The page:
Film Photography in the Digital Age

Mike Raso's Fridge of Film

Film photography might seem like an anachronism these days.

It would seem like most fans of traditional analogue photography would have given up after Kodachrome, a legendary film that has been around since 1936, was canceled.  Kodachrome was one of the most significant mass market color films that recorded some of the last century’s most famous images, inspired a song, and even a state park.  The last roll of Kodachrome will be developed later this month.  Another blow came from Polaroid when the company stopped making their signature product.

However, there seems to be a small but significant trend of photographers young and old coming back, or holding on to film.  The photo sharing site Flickr has lots of very active groups devoted to keeping film alive. Other groups such as the Lomography are manufacturing lo-fi toy cameras such as the Holga and Diana, that have caught on with artists as well as photojournalists.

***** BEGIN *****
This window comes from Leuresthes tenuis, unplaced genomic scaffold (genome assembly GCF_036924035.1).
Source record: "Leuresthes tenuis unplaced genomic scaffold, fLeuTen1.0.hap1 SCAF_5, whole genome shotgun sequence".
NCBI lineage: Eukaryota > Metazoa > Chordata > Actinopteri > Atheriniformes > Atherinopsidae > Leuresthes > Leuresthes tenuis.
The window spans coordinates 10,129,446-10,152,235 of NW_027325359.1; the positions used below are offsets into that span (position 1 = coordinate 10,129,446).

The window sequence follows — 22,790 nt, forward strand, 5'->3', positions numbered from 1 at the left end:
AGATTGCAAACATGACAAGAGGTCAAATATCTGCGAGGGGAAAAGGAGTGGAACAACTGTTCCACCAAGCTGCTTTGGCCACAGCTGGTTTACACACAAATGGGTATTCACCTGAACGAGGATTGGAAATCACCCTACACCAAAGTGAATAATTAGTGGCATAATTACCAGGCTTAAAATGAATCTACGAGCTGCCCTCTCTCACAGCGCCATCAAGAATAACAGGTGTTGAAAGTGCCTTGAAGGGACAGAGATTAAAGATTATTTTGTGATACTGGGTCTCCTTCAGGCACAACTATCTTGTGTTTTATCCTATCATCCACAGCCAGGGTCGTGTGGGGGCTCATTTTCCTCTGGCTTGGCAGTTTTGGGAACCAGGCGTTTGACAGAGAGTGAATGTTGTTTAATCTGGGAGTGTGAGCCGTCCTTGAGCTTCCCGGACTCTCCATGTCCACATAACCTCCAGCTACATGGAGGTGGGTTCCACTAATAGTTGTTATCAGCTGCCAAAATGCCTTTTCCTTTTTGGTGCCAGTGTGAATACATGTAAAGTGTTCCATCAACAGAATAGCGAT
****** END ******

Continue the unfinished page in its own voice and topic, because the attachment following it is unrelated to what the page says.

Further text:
For this audio slide show, you will hear from Dave Bias, formerly of Save Polaroid, and the serving vice president of the American wing of the Impossible Project, a company that is continuing to make instant film for Polaroid cameras after Polaroid stopped making it.  The Impossible Project’s gallery/store is located in SoHo, NYC.   Also, you will hear from Miles Rosen, a first year student at the School of Visual Arts on what it was like for him to go from a life of digital photography to film.  Last will be the Film Photography Project founder, Michael Raso.  Raso is a filmmaker by trade, and also produces a regular podcast on film photography.

This slideshow was also featured on the Impossible Project’s Blog.

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